[...] Read more.
This study is part of a comprehensive research aimed at the development and application of the “Water Sensitive Cities” idea in Israel. This is a sustainable concept, incorporating among others the harvesting, treatment, and reuse of storm-water. The use of engineered biofiltration systems for the harvesting and treatment of storm-water in Israel is complicated due to the prolonged dry climate period, spanning 7–8 months of the year. Therefore, the tactic suggested is to use a hybrid biofiltration system for both storm-water harvesting/polishing during winter, and for remediation of nitrate-contaminated groundwater during summer. This paper focuses on the summer design (denitrification) configuration. In preliminary experiments, it was found that crude cotton could serve as an effective carbon source for denitrification. Further results are reported herein regarding the design and operation of biofilter columns applied for the treatment of synthetic mixtures simulating nitrate-contaminated groundwater. The columns were composed of crude cotton wool and polyethylene beads, which prevented the effect of cotton compression. This application was shown to enable controlled removal of nitrate to low levels, while emitting very low concentrations of total organic carbon (TOC) and nitrite. It was also concluded that a biofilter requires judicious design and operation, since complete removal of nitrogen oxides might lead to the formation of undesired compounds such as sulfides due to the development of anaerobic conditions. Full article
(This article belongs to the Special Issue Development of Alternative Water Sources in the Urban Sector)
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Open AccessFeature PaperArticle End-User Cost-Benefit Prioritization for Selecting Rainwater Harvesting and Greywater Reuse in Social Housing
Water 2017, 9(7), 516; doi:10.3390/w9070516
Received: 26 May 2017 / Revised: 1 July 2017 / Accepted: 6 July 2017 / Published: 12 July 2017
Cited by 1 | PDF Full-text (2871 KB) | HTML Full-text | XML Full-text
Abstract
Rainwater harvesting (RWH) and greywater reuse (GWR) are increasingly being considered at the building-level to achieve multiple goals. Cost-benefit assessments facilitate decision-making; however, most are focused on large-scale systems with limited information available for households from developing countries. To better understand the prioritization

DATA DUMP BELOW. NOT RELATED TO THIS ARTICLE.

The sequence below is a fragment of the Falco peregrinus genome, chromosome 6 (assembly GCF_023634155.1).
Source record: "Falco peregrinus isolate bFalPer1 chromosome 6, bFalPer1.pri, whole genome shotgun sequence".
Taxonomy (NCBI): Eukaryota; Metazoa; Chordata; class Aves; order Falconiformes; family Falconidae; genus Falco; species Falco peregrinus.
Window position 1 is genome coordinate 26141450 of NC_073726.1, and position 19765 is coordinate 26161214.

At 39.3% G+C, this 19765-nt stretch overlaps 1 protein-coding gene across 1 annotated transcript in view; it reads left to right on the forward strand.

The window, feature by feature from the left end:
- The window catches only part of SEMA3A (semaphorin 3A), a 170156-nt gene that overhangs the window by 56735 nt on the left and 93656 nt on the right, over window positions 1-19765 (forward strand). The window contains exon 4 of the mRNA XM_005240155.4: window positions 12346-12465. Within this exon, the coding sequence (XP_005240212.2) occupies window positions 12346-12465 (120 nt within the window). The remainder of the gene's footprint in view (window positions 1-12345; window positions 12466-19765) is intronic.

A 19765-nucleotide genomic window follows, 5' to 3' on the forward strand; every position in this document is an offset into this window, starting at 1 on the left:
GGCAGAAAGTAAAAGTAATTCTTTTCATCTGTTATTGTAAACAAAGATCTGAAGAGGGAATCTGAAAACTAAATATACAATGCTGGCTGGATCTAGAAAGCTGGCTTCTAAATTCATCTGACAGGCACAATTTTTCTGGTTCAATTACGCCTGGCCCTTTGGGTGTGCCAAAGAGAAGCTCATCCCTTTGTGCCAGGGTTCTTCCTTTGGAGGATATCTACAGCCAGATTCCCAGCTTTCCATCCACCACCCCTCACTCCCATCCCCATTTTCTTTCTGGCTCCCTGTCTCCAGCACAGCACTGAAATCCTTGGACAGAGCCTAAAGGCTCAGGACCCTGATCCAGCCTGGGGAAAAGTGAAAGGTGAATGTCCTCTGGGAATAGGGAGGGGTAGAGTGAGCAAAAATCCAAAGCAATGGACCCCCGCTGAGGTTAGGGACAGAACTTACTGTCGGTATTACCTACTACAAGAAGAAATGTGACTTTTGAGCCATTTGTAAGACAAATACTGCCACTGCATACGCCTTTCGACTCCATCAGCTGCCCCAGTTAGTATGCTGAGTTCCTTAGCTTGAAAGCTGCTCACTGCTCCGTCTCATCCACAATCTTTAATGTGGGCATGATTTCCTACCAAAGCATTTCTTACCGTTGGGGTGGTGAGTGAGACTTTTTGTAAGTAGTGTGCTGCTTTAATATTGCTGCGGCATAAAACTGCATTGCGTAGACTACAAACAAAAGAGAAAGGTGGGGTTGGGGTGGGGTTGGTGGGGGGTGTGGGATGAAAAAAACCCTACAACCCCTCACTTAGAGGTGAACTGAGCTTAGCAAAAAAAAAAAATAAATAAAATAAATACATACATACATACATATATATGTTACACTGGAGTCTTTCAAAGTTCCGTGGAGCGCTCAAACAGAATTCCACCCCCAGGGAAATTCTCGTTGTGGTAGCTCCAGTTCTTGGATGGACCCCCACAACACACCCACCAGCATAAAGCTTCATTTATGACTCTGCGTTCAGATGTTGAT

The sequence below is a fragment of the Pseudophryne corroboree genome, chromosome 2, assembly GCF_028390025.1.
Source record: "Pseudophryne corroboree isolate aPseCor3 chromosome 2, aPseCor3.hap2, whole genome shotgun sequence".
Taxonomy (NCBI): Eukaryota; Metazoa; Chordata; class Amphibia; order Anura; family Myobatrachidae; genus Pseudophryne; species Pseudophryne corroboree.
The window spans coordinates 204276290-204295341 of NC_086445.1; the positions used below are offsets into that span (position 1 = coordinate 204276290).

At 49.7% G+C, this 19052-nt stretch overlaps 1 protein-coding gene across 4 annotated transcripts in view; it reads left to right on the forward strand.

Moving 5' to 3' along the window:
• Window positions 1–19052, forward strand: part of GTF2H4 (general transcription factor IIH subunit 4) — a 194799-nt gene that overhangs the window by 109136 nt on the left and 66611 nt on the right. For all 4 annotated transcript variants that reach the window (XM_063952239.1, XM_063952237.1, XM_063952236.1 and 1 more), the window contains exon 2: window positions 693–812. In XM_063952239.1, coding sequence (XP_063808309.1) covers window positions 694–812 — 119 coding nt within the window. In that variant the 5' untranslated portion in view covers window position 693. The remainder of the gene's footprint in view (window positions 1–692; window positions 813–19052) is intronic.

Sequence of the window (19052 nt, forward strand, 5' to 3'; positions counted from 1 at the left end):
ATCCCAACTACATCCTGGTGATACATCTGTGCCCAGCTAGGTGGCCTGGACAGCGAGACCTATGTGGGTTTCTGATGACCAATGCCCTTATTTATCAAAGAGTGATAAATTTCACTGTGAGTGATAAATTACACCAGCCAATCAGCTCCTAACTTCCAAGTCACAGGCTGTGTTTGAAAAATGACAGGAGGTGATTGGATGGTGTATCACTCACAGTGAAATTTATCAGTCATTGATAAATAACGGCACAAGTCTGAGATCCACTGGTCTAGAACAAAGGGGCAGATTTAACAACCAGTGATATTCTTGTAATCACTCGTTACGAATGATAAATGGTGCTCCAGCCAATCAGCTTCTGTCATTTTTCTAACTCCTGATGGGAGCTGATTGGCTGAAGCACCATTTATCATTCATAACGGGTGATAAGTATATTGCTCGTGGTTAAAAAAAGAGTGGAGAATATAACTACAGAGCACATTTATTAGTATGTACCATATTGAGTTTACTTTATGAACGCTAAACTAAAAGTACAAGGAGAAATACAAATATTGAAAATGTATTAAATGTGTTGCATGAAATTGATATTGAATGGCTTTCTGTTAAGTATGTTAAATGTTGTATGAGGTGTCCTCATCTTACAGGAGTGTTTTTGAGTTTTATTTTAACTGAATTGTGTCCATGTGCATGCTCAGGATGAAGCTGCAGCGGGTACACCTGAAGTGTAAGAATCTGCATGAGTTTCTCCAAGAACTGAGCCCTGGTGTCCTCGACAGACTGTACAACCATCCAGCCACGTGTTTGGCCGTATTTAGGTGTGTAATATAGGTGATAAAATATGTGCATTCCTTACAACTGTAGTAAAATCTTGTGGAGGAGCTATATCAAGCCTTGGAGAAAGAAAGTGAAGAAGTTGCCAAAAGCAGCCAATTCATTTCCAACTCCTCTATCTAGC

[...] Read more.
Rainwater harvesting (RWH) and greywater reuse (GWR) are increasingly being considered at the building-level to achieve multiple goals. Cost-benefit assessments facilitate decision-making; however, most are focused on large-scale systems with limited information available for households from developing countries. To better understand the prioritization of costs and benefits by potential end-users in this context, this paper presents an assessment of an RWH/GWR system in low income, low consumption households in a social housing development in Colombia. From an initial household consultation, preferences related to the use of RWH/GWR were identified and three alternatives were proposed and designed. In a follow-up consultation, potential end-users were engaged with the cost-benefit of the proposed alternatives. Potential end-users prioritized the selection of the system with potable water savings of 25%, a payback period of 30 years, an internal return rate of 4.7%, and a Benefit/Cost ratio of 1.3. Of the three alternatives, this system had the median payback period, highest investment, and highest maintenance cost, but also the highest volumetric water saving and highest water and sewerage bill savings. In contrast to findings from developed countries, this indicates that minimising the cost may not be the primary decision making criteria in some developing country contexts, where perhaps a greater value is placed on conserving water resources. Full article
(This article belongs to the Special Issue Development of Alternative Water Sources in the Urban Sector)